Chief Performance Officer Jeff Zients

Jeffrey Zeints

Jeffrey Zients

Earlier this week, the Senate Committee on Homeland Security and Governmental Affairs held a confirmation hearing for Jeff Zients, President Obama’s choice to be the first Chief Performance Officer and deputy director of management at the Office of Management and Budget.  Who is he and what did he say?

Who is he? Elise Castelli, Federal Times, profiled Zients a few weeks ago:  “From 1999 to 2004, Zients was chairman of Advisory Board, a successful health care consulting firm. From 2000 through 2001, he also was chairman of Advisory Board’s sister company, Corporate Executive Board. Under his leadership, the two management consulting firms went from making millions of dollars to making billions.”  She went on to note that he was seen by his peers as “very analytical” and developed a collaborative business model.  While he’s not had government experience, his approach may well be effective in a government environment.

What did he say? Here is Zient’s formal statement to the committee and some excerpts from media coverage of that hearing:

Rebecca Neal, Federal Times:

  • Zients said he is concerned the government doesn’t have hiring and succession plans in place to replace the large numbers of baby boomers who soon will be eligible to retire.
  • He pointed particularly to the need to expand and strengthen the acquisition workforce.
  • Zients said he will work to return inherently governmental work to civil servants but does not discount the value of contractors in certain fields.
  • Zients said improving federal Web sites and improving transparency is one of his priorities,
  • “I believe leadership starts with putting the right team together and measuring the goals for the organization,” he said.

Max Cacas, WFED Radio:

  • Zients’ management philosophy: “As a CEO, I’ve always focused on three areas: leadership, measurement and a motivated workforce. I believe leadership starts with putting the right team together, and articulating the right goals for the organization. Measurement means translating these goals into an operating plan with clear metrics. A motivated workforce means creating an environment to attract and keep the best talent. I believe these three are the keys to strong performance.”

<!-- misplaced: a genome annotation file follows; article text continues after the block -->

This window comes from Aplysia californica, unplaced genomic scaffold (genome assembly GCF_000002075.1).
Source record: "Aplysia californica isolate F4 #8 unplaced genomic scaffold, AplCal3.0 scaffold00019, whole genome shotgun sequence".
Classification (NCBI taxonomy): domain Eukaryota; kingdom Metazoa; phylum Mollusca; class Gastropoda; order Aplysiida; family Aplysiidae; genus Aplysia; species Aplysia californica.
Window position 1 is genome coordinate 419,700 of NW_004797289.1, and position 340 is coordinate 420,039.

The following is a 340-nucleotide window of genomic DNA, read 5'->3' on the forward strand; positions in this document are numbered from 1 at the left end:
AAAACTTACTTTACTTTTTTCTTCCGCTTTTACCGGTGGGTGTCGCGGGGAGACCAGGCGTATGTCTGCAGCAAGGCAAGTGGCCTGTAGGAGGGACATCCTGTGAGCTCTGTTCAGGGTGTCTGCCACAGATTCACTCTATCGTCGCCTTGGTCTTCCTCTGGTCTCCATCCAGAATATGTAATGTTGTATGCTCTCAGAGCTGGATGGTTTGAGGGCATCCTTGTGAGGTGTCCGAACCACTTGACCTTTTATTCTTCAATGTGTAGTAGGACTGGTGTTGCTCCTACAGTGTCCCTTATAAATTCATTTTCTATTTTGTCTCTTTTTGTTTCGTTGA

• Zients says he favors a more collaborative approach involving all stakeholders to create a better system than PART.
  • He supports President Obama’s call to redefine “inherently governmental work,” to determine what jobs need to be brought back into the federal service and which jobs are more appropriately outsourced to outside contractors.

Elizabeth Newell, Government Executive:

  • Zients “provided a long list of priorities he would address if he becomes deputy director for management at the Office of Management and Budget. These included developing a usable set of performance metrics, improving the effectiveness of government according to those measures, revitalizing the federal workforce, and increasing transparency and accountability across government.”
  • “The test of a performance management system is, is it being used to make important resource allocation and budget decisions,” Zients said during the hearing. “I’m looking forward, if confirmed, to taking a collaborative approach, working with all the stakeholders, to develop a system.”
  • “With Recovery Act reporting from recipients and subrecipients . . . .  we should be planning on a broader deployment of the recovery solution so that transparency of federal spending extends to all taxpayer dollars.”

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One Response to “Chief Performance Officer Jeff Zients”

  1. Christine Heflin Says:

    Rather than replace us baby boomers, the Federal Government should use “Lean” analysis to streamline processes and eliminate many positions. The problem is not just programs that don’t produce but programs that have too many levels of review and are staff heavy. Accountability is supported by simplicity. When 20 people edit one memo, you don’t know who to blame, if it says the wrong thing.

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